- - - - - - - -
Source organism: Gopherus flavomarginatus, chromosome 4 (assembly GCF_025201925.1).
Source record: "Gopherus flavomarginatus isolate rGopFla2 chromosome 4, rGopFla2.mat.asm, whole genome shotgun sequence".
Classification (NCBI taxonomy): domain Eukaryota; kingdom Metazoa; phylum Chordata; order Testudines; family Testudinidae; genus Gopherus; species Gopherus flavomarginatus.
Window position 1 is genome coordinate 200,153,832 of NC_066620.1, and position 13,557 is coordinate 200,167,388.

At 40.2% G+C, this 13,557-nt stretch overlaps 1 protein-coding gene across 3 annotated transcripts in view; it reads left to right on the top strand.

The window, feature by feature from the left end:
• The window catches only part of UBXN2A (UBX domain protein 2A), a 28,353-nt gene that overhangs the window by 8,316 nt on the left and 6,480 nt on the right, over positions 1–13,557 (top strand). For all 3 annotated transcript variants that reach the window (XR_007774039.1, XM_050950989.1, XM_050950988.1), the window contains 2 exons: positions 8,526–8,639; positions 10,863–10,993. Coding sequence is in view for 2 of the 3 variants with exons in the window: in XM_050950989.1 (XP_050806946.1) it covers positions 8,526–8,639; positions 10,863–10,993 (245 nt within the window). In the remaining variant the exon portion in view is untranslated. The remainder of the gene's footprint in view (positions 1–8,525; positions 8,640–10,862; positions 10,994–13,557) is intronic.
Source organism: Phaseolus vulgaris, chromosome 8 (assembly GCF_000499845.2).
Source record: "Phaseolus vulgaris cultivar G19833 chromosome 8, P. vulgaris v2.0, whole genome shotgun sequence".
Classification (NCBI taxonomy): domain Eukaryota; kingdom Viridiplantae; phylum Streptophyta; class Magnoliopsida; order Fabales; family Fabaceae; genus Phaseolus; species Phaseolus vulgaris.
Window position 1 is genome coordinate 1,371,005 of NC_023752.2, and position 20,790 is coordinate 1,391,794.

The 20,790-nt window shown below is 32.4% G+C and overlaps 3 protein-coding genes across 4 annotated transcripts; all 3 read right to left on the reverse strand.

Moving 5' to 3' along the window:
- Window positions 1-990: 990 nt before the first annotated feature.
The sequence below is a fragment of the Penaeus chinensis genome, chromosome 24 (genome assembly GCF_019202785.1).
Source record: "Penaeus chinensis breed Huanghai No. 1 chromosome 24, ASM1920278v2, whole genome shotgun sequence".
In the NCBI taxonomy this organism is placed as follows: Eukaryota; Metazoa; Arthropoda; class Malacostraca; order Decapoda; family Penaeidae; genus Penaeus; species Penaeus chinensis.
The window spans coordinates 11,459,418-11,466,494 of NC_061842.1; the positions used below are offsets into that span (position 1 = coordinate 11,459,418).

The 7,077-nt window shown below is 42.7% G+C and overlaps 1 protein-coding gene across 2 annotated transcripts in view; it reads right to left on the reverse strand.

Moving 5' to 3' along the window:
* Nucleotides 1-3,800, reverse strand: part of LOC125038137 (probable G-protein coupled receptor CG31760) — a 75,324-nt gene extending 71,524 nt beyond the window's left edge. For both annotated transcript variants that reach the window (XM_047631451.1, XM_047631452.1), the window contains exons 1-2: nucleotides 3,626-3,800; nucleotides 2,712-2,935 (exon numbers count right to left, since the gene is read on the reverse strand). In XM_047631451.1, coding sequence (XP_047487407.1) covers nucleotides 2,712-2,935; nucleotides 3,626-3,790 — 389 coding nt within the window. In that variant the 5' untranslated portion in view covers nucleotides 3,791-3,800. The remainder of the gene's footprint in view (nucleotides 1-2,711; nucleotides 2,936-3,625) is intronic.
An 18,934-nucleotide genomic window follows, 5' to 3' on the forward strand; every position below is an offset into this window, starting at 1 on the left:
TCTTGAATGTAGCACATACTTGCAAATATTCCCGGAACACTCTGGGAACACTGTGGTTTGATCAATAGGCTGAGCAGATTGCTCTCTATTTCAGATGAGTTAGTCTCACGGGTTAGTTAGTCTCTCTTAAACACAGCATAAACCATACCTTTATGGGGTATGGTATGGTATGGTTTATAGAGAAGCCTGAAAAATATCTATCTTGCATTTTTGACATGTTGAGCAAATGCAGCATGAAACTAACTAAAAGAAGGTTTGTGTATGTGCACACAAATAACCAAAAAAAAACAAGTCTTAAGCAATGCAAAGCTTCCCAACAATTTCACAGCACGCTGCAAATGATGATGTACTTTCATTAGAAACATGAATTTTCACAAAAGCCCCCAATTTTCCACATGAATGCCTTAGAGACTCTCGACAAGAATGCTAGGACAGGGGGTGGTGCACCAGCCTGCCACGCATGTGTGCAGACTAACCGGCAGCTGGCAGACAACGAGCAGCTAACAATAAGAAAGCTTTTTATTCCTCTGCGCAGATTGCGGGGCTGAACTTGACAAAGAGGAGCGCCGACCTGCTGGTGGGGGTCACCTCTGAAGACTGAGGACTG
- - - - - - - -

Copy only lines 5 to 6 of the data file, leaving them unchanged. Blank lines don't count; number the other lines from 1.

At 40.2% G+C, this 13,557-nt stretch overlaps 1 protein-coding gene across 3 annotated transcripts in view; it reads left to right on the top strand.

The window, feature by feature from the left end: